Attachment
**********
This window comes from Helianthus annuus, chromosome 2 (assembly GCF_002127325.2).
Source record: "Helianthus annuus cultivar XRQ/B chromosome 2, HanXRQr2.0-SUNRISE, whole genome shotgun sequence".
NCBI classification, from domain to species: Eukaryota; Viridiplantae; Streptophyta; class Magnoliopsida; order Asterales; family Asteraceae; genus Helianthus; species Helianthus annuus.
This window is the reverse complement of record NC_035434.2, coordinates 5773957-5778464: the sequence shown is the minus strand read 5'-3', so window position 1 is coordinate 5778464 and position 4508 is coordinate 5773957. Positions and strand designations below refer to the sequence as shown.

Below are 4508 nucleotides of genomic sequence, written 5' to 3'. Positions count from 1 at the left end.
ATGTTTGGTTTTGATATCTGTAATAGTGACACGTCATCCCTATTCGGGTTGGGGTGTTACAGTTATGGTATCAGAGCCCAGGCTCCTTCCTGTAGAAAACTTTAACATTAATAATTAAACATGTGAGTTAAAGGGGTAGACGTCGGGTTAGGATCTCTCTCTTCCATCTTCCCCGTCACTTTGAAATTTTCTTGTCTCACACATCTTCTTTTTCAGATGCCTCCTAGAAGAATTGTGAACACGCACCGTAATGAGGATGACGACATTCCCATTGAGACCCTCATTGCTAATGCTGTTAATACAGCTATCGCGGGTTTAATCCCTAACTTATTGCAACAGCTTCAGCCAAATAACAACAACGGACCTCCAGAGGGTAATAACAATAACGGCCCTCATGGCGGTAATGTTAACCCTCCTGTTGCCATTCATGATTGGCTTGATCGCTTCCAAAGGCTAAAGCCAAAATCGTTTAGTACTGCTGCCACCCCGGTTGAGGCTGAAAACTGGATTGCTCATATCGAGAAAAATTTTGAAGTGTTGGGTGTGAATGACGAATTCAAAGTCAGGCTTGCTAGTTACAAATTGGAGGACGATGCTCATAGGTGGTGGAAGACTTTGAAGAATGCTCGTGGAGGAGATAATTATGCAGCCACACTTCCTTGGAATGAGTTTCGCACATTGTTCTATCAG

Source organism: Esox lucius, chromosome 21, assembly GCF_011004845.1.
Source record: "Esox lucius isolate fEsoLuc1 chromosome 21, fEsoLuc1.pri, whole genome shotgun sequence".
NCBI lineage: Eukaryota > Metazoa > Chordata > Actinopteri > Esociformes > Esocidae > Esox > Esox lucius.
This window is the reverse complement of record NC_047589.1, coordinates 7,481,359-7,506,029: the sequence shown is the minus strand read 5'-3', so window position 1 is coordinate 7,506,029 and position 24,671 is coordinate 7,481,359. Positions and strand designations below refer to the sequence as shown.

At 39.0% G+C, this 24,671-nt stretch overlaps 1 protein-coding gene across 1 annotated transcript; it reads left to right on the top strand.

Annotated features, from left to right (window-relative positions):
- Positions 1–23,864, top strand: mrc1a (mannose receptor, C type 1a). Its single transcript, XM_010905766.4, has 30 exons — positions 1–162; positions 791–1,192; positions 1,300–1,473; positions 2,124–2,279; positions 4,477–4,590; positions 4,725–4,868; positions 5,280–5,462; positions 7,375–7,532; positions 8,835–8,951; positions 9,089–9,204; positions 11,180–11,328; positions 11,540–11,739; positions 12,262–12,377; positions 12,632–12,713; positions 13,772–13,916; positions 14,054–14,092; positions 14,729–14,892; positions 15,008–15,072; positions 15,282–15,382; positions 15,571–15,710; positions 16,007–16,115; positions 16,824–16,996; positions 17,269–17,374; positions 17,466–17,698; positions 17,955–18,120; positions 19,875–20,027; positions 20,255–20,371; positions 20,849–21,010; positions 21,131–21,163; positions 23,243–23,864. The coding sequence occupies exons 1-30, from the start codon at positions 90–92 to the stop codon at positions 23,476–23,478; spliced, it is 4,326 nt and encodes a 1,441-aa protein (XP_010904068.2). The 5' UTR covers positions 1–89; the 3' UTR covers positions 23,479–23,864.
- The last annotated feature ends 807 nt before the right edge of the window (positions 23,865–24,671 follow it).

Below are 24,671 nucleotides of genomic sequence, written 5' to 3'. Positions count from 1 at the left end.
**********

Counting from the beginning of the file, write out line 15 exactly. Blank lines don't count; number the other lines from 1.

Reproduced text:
Below are 24,671 nucleotides of genomic sequence, written 5' to 3'. Positions count from 1 at the left end.